The Bottom Line: This cozy mystery about a family of psychically gifted amateur sleuths possesses enough magic to keep you hooked from the first page until the last.
When Amazing Grace and her granddaughter travel to Miami for a family visit, they quickly learn that crime never takes a vacation. In this second installment of Lisa Brunette’s Dreamslippers series, Grace’s younger brother, Mick, becomes the prime suspect in the fiery death of a fellow artist.
Brunette has cleverly differentiated the dreamslippers from all other amateur sleuths in the genre. Their superpower, if you can call it that, is that they can “slip” into other people’s dreams. Their gift is hereditary, although it seems that in the case of Grace’s daughter, it skipped a generation. Like any good psychic ability, dreamslipping is a difficult power to wield, and even more difficult to control. Maybe that’s why Grace’s rule #1 is not to enter the dreams of fellow dreamslippers. But thankfully, that rule is quickly broken in Framed and Burning, an act that creates the book’s primary tension.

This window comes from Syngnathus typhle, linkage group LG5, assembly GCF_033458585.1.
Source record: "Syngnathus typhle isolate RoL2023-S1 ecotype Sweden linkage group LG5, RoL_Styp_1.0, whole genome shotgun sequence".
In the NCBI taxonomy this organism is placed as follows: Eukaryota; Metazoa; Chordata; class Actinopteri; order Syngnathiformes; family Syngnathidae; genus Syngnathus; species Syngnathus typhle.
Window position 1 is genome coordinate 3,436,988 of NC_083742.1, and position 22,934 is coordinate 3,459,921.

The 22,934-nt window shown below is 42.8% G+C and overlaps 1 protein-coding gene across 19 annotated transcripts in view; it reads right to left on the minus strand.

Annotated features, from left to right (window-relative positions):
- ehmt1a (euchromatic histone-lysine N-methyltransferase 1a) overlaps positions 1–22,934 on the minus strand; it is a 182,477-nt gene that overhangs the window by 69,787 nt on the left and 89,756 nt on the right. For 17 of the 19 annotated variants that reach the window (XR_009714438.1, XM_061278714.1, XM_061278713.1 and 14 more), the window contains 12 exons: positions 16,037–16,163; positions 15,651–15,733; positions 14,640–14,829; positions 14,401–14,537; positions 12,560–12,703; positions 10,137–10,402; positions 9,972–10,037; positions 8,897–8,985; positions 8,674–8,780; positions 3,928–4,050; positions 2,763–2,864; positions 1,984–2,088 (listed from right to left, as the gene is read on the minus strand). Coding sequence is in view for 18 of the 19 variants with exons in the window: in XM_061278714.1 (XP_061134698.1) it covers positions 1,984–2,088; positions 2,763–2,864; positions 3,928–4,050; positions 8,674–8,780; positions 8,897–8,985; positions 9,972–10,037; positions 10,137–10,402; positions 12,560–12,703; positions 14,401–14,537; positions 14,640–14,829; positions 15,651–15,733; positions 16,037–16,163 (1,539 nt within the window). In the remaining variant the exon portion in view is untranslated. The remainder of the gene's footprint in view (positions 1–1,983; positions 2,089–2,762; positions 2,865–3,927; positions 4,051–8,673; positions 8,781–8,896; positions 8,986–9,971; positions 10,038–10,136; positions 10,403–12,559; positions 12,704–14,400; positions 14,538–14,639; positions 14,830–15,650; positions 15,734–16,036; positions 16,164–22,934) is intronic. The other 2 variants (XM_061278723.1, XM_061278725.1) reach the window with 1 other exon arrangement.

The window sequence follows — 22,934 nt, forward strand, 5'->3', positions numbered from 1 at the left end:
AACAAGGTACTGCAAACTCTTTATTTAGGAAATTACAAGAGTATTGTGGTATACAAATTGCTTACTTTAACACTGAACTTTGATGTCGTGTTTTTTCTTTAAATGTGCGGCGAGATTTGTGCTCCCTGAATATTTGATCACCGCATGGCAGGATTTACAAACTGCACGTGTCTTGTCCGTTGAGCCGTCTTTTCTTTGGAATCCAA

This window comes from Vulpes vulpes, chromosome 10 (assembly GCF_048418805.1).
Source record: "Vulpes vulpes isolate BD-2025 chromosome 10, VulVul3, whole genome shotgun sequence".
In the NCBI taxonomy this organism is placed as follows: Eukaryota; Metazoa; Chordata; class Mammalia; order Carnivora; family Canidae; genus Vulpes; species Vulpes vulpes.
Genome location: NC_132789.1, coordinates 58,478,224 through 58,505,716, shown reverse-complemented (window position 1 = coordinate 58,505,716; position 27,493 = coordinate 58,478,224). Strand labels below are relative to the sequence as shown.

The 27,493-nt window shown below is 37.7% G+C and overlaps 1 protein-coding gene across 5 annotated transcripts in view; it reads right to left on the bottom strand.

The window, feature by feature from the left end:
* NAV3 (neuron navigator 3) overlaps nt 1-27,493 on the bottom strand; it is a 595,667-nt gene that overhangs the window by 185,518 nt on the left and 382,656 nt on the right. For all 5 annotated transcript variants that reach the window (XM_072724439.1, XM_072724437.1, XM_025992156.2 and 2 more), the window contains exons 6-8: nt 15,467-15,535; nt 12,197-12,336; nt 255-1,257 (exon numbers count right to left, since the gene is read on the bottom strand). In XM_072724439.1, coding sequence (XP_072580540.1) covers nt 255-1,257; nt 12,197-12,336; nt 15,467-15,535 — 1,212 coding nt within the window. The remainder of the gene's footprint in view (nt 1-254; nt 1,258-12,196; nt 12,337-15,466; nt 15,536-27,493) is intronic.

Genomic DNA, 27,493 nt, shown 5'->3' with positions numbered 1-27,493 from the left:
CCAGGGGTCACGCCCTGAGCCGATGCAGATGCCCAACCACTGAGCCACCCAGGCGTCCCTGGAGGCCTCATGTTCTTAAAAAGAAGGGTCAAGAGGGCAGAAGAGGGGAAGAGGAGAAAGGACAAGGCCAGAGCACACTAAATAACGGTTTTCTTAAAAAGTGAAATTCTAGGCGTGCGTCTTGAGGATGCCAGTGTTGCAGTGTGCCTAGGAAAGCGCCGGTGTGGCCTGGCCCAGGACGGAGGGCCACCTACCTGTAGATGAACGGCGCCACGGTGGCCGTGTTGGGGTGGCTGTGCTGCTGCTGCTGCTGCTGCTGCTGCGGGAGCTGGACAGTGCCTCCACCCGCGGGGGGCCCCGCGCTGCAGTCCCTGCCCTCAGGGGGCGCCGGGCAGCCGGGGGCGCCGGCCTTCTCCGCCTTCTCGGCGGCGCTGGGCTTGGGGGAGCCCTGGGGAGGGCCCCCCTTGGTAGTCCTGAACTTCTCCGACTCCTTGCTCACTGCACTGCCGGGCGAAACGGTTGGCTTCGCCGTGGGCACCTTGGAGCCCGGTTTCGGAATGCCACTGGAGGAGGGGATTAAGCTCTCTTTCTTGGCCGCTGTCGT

As you might have guessed, dreamslipping can be illuminating, but it’s also fairly unreliable as a source of evidence, and this forces the McCormicks to gumshoe the old fashioned way. The star of the book is undoubtedly Grace, who might be the mystery genre’s first 78-year-old cougar. She’s sharp, witty, tough and also embodied with mojo that draws men to her.
Fans of Denise Grover Swank will find plenty to like here, although Brunette delivers a far more playful read. Will Grace’s younger sib go to the slammer for Donnie’s death? Will she embrace romance there in sunny Florida? Read Framed and Burning to find out.